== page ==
(b) A lawyer shall not give anything of value to a person for recommending the lawyer’s services, except that a lawyer may:
(1) pay the reasonable costs of advertisements or communications permitted by this Rule;
(2) pay the usual charges of a legal service plan, not-for-profit lawyer referral service, or qualified legal assistance organization;
(3) pay for a law practice in accordance with Rule 1.17;
(4) refer clients to another lawyer or a nonlawyer professional pursuant to an agreement not otherwise prohibited under these Rules that provides for the other person to refer clients or customers to the lawyer, if
(i) the reciprocal referral agreement is not exclusive, and
(ii) the client is informed of the existence and nature of the agreement; and
(c) Any communication made pursuant to this Rule shall include the name of the lawyer, group of lawyers, or firm responsible for its content.
Adopted March 26, 2015, effective July 1, 2015.
 To assist the public in learning about and obtaining legal services, lawyers should be allowed to make known their services not only through reputation but also through organized information campaigns in the form of advertising.
[3A] The advertising and solicitation rules can generally be applied to computer-accessed or other similar types of communications by analogizing the communication to its hard-copy form. Thus, because it is not a communication directed to a specific recipient, a website or home page would generally be considered advertising subject to this Rule, rather than solicitation subject to Rule 7.3. For the distinction between advertising governed by this Rule and solicitations governed by Rule 7.3, see Comment 1 to Rule 7.3.
 Neither this Rule nor Rule 7.3 prohibits communications authorized by law, such as notice to members of a class in class action litigation.
Paying Others to Recommend a Lawyer
 Except as permitted under paragraphs (b)(1)-(b)(5), lawyers are not permitted to pay others for recommending the lawyer’s services or for channeling professional work in a manner that violates Rule 7.3. A communication contains a recommendation if it endorses or vouches for a lawyer’s credentials, abilities, competence, character, or other professional qualities. Paragraph (b)(1), however, allows a lawyer to pay for advertising and communications permitted by this Rule, including the costs of print directory listings, on-line directory listings, newspaper ads, television and radio airtime, domain-name registrations, sponsorship fees, banner ads, Internet-based advertisements, and group advertising. A lawyer may compensate employees, agents and vendors who are engaged to provide marketing or client development services, such as publicists, public-relations personnel, business-development staff and website designers. See also Rule 5.3 (duties of lawyers and law firms with respect to the conduct of nonlawyers; Rule 8.4(a) (duty to avoid violating the Rules through the acts of another).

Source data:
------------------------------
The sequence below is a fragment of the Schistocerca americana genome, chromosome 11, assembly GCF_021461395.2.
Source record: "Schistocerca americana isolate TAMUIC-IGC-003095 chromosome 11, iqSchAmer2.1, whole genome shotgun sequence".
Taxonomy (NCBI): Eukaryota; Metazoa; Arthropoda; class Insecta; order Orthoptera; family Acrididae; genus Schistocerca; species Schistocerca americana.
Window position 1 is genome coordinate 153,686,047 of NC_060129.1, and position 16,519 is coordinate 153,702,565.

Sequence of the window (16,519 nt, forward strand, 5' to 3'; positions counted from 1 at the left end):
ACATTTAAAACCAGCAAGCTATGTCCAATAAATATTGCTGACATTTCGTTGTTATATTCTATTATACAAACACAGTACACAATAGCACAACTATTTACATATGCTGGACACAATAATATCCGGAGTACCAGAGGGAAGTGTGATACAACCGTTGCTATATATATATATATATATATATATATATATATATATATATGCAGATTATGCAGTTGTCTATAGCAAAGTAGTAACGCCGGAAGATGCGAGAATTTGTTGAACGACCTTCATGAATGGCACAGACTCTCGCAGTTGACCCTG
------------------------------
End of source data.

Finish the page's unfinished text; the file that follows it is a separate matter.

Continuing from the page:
A lawyer may pay the usual charges of a legal service plan, not-for-profit lawyer referral service, or qualified legal assistance organization. A legal service plan is a prepaid or group legal service plan or a similar delivery system that assists people who seek to secure legal representation. A lawyer referral service is a consumer-oriented organization that provides unbiased referrals to lawyers with appropriate experience in the subject matter of the representation and affords other client protections, such as complaint procedures or malpractice insurance requirements.. A qualified legal assistance organization is defined by Rule 1.0(j).
 A lawyer who accepts assignments or referrals from a legal service plan or referrals from a lawyer referral service must act reasonably to assure that the activities of the plan or service are compatible with the lawyer’s professional obligations. See Rules 5.3 and 8.4(a). Legal service plans and lawyer referral services may communicate with the public, but such communication must be in conformity with these Rules. Thus, advertising must not be false or misleading, as would be the case if the communications of a group advertising program or a group legal services plan would mislead the public to think that it was a lawyer referral service sponsored by a state agency or bar association. Nor could the lawyer allow in-person, telephonic, or real-time contacts that would violate Rule 7.3.
 A lawyer also may agree to refer clients to another lawyer or a nonlawyer professional, in return for the undertaking of that person to refer clients or customers to the lawyer. Such reciprocal referral arrangements must not interfere with the lawyer’s professional judgment as to making referrals or as to providing substantive legal services. See Rules 2.1 and 5.4(c). Except as provided in Rule 1.5(e), a lawyer who receives referrals from a lawyer or nonlawyer professional must not pay anything for the referral, but the lawyer does not violate paragraph (b) of this Rule by agreeing to refer clients to the other lawyer or nonlawyer professional, so long as the reciprocal referral agreement is not exclusive and the client is informed of the referral agreement. Such arrangements are governed by Rule 1.7, and therefore require the client’s informed consent in writing. Reciprocal referral agreements should not be of indefinite duration and should be reviewed periodically to determine whether they comply with these Rules. This Rule does not restrict referrals or divisions of revenues or net income among lawyers within firms comprised of multiple entities.